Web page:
The Coot is commonly seen in ponds all over Japan; however, in winter few remain in northern Japan, choosing instead to migrate to western parts of the country. They often swim on the surface of the water like ducks, but unlike ducks who have a round bill and webbed feet, Coots have a pointed bill and no webbed feet. They make high-pitched calls of “kwon-kwon” or “kyukkyuu.”
Play birds singing
Birds of the family Rallidae, including the Coot and the Common Gallinule, are classified in the Gruiformes order, which also contains cranes, so they are said to be relatives of cranes, but since they do not belong to Gruiformes Gruidae, we should probably call them distant relatives. Since the Common Gallinule walks more often than the Coot and sounds its call “kururuu” in a loud voice, it may be easier to imagine the Common Gallinule as a relative of cranes.
We can divide black birds into two groups: one comprises shiny black birds like the Crow, which sometimes looks green or dark purple depending on the light, and the other dull black birds such as the Hooded Crane, the Gray Bunting and the Coot. Shiny black plumage should be helpful to control heat absorption by reflecting the sun’s rays but dull black plumage must absorb sunlight in summer and be very hot, right? It seems that most black birds with dull plumage live in northern areas or mountainous regions, but the Coot lives in lowland areas and remains there even during summer. When I went out on a terribly hot day of around 35 degrees Celsius (95 degree Fahrenheit) to see how the Coot fares in the heat, sure enough I found one taking refuge in the shade.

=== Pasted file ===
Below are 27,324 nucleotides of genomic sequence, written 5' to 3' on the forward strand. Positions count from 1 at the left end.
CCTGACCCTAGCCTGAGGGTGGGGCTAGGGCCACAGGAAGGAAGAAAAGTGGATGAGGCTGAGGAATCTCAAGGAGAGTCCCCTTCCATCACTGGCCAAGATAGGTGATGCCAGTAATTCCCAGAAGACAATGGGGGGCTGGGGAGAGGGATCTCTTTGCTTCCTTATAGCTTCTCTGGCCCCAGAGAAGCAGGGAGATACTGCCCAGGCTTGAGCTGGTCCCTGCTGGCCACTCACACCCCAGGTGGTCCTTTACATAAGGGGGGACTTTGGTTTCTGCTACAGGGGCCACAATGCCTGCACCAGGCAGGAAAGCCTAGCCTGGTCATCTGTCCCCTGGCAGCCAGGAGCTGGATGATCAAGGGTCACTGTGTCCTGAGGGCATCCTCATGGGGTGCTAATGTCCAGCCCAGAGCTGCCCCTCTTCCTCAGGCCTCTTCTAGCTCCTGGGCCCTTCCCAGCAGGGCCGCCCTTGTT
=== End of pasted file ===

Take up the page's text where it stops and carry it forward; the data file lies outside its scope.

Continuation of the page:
While we often hear these days about declining bird populations, there are some birds that for some reason have been increasing in number. The population of some wild birds cannot easily be confirmed, and they also move frequently. Their populations increase during the breeding season and decrease during the winter so it is difficult to know their exact numbers. We can only estimate population increases or decreases for each type of bird based on examination of the nationwide, long-term data. Coot numbers have been rising throughout Japan, and for certain many areas have seen population increases particularly in fall and winter.
The reason why the Coot population has been increasing is uncertain. The birds breed in the northeastern part of China and move south in the fall, with many migrating to Japan for winter, so the answer surely lies in factors beyond just those affecting them in Japan.
A Coot makes its nest near a bush in the lower marsh. Its foot has no webbing between the toes but its flat shape is convenient for swimming.
The forehead of the Coot is white, but the Common Gallinule’s is red. It often walks around in the marsh. Since it rarely ventures into open spaces, it is not seen as often as the Coot.